Sunday 26 July 2020

Some Garden Thoughts

It's been a bit of a battle in the garden the last few weeks. The weather has been distinctly unfriendly and today although the sun has now come out the wind is very strong so the plants are suffering a bit if they are in full bloom. Midsummer weather it ain't, even in the Outer Hebrides.

The yellow pansies have been putting up a good show for many weeks from my kitchen window even though some of the plants were actually blown out of the ground in one gale and the heavy rain has given them a real battering. They are hardier than I could have imagined.

I have said before that one of the thing that has helped me to enjoy isolation has been the garden. It's not only working in it that is a pleasure though. Just looking out of my kitchen window as I type this I often just sit and gaze at the view and admire the plants, the birds and the sea and mountains of the Mainland in the distance - hidden by haze in the pictures on this post taken today during a sunny few hours in between the rain.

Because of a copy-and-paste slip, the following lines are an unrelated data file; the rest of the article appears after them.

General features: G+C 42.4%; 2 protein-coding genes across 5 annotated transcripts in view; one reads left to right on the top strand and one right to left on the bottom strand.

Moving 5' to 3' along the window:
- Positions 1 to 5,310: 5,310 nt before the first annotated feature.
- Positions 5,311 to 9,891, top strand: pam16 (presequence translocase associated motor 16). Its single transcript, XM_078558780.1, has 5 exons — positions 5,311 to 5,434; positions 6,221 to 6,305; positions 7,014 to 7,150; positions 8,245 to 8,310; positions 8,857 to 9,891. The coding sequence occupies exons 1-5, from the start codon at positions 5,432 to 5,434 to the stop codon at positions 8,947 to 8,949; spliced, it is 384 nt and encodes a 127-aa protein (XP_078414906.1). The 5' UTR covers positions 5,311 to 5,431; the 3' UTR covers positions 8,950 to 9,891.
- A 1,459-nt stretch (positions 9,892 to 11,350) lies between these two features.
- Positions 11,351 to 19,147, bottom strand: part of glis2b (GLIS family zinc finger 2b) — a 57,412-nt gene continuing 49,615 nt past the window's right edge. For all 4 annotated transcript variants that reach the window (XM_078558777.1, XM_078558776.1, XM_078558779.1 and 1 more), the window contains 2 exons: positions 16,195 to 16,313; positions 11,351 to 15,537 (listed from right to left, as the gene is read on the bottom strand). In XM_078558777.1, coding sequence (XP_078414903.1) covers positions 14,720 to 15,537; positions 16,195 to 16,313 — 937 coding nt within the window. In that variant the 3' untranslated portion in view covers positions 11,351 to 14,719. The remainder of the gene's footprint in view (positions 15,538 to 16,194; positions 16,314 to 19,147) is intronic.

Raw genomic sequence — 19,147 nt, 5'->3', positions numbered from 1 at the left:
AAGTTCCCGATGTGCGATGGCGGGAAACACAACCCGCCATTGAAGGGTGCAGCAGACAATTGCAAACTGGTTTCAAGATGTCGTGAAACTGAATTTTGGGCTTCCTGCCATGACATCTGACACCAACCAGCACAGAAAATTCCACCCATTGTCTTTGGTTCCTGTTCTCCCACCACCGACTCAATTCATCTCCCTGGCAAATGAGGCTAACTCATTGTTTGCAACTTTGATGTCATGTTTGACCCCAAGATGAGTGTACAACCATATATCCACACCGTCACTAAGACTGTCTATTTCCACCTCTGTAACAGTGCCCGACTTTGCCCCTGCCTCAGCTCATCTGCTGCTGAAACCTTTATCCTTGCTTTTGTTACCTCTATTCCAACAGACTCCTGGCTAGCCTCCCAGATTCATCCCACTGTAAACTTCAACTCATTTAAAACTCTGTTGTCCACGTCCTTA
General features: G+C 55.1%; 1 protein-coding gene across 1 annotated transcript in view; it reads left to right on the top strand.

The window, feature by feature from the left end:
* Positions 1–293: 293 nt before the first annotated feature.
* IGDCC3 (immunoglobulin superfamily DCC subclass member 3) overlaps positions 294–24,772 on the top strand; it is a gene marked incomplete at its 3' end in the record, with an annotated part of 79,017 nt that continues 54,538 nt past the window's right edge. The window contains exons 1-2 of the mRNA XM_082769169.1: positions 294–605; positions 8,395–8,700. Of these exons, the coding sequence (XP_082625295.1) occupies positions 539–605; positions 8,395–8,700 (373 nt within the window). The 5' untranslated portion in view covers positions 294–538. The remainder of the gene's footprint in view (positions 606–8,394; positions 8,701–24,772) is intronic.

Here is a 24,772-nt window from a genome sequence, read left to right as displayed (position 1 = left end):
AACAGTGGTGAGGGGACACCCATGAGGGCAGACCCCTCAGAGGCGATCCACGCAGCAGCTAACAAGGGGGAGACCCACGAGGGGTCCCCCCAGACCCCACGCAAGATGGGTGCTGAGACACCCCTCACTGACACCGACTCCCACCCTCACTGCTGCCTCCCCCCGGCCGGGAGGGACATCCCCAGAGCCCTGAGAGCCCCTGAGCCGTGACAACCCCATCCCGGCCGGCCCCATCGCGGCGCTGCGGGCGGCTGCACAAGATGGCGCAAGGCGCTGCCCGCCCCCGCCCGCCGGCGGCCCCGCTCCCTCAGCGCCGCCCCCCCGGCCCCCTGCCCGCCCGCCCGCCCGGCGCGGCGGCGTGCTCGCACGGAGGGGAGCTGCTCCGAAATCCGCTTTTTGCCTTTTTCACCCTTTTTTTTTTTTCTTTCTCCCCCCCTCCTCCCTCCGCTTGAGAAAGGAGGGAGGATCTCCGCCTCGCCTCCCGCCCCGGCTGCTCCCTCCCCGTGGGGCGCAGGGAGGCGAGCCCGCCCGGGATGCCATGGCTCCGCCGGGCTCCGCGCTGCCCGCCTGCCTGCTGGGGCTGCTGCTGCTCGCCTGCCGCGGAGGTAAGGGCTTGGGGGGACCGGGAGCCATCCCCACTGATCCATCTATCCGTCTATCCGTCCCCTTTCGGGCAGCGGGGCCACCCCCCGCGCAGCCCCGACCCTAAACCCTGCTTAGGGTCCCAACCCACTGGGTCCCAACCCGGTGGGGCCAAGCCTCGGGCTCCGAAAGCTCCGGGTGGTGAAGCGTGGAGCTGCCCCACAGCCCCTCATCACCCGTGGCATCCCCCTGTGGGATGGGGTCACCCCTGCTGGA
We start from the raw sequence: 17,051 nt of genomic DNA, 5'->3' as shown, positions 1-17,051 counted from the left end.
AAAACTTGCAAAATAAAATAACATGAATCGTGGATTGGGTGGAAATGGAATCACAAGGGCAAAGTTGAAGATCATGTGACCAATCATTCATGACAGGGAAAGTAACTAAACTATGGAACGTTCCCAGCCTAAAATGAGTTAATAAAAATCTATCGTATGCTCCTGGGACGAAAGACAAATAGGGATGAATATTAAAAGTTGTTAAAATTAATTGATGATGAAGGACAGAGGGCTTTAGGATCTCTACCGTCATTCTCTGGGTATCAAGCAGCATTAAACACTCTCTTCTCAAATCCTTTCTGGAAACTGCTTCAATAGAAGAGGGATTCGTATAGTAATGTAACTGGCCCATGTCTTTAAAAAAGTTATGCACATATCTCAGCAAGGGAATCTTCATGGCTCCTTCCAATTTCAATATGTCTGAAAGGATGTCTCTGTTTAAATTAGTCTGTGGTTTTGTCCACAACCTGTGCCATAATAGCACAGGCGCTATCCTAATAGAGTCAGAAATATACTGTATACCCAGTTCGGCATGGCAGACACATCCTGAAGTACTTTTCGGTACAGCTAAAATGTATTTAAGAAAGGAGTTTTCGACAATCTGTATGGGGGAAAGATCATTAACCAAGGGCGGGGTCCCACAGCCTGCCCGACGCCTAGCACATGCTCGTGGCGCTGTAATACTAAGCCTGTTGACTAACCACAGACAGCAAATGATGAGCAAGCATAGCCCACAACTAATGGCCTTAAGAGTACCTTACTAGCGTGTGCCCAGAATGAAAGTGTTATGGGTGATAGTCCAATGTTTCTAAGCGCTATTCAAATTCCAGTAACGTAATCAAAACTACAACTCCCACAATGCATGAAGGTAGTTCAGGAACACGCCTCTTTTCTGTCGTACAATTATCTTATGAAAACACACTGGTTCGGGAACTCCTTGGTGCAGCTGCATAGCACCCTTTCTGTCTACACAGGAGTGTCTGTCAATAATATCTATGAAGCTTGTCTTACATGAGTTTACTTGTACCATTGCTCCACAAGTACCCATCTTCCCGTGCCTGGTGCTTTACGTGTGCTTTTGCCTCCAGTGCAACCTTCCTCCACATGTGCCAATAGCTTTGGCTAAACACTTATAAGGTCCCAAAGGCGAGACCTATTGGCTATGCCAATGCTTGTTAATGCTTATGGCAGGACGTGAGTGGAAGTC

One of the joys of a garden, though, is getting to know the individual plants.

My little wild strawberries would take over the garden given a chance, creeping around under all the taller plants and popping up wherever there is a chink of light. 

It's always a good idea to look at both the whole plant and then marvel at the the flower heads. This Persicaria campanulata or Lesser Knotweed is not much to look at in the garden because it's straggly. However if you look at the individual flowers they are pure works of art.